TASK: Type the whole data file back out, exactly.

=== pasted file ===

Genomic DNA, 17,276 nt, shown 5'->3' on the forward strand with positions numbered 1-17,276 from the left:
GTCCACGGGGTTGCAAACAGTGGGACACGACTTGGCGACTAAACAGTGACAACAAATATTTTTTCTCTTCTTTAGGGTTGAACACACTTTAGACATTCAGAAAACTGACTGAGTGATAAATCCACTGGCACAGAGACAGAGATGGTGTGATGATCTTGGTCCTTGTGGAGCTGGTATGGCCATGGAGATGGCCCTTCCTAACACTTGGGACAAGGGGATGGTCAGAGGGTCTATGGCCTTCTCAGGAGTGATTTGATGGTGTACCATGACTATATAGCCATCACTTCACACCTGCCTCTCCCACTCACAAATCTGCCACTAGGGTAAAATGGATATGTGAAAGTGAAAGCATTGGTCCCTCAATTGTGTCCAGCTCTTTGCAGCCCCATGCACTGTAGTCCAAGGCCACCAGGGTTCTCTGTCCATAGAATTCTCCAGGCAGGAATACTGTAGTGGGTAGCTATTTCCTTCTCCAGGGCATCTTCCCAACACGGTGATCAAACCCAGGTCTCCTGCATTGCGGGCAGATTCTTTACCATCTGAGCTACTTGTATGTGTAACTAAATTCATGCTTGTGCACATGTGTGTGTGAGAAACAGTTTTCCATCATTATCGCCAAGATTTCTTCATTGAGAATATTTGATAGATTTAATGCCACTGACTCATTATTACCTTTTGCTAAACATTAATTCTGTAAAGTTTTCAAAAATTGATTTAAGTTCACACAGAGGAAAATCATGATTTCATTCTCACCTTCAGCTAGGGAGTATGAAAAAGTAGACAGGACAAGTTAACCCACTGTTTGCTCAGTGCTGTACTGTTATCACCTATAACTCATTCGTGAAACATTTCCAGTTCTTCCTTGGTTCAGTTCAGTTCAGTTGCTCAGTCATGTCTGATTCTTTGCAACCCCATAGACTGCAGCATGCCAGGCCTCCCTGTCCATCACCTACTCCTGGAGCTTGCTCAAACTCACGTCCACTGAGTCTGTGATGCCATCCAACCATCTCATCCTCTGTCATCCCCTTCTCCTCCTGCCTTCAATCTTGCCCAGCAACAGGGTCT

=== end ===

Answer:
Genomic DNA, 17,276 nt, shown 5'->3' on the forward strand with positions numbered 1-17,276 from the left:
GTCCACGGGGTTGCAAACAGTGGGACACGACTTGGCGACTAAACAGTGACAACAAATATTTTTTCTCTTCTTTAGGGTTGAACACACTTTAGACATTCAGAAAACTGACTGAGTGATAAATCCACTGGCACAGAGACAGAGATGGTGTGATGATCTTGGTCCTTGTGGAGCTGGTATGGCCATGGAGATGGCCCTTCCTAACACTTGGGACAAGGGGATGGTCAGAGGGTCTATGGCCTTCTCAGGAGTGATTTGATGGTGTACCATGACTATATAGCCATCACTTCACACCTGCCTCTCCCACTCACAAATCTGCCACTAGGGTAAAATGGATATGTGAAAGTGAAAGCATTGGTCCCTCAATTGTGTCCAGCTCTTTGCAGCCCCATGCACTGTAGTCCAAGGCCACCAGGGTTCTCTGTCCATAGAATTCTCCAGGCAGGAATACTGTAGTGGGTAGCTATTTCCTTCTCCAGGGCATCTTCCCAACACGGTGATCAAACCCAGGTCTCCTGCATTGCGGGCAGATTCTTTACCATCTGAGCTACTTGTATGTGTAACTAAATTCATGCTTGTGCACATGTGTGTGTGAGAAACAGTTTTCCATCATTATCGCCAAGATTTCTTCATTGAGAATATTTGATAGATTTAATGCCACTGACTCATTATTACCTTTTGCTAAACATTAATTCTGTAAAGTTTTCAAAAATTGATTTAAGTTCACACAGAGGAAAATCATGATTTCATTCTCACCTTCAGCTAGGGAGTATGAAAAAGTAGACAGGACAAGTTAACCCACTGTTTGCTCAGTGCTGTACTGTTATCACCTATAACTCATTCGTGAAACATTTCCAGTTCTTCCTTGGTTCAGTTCAGTTCAGTTGCTCAGTCATGTCTGATTCTTTGCAACCCCATAGACTGCAGCATGCCAGGCCTCCCTGTCCATCACCTACTCCTGGAGCTTGCTCAAACTCACGTCCACTGAGTCTGTGATGCCATCCAACCATCTCATCCTCTGTCATCCCCTTCTCCTCCTGCCTTCAATCTTGCCCAGCAACAGGGTCT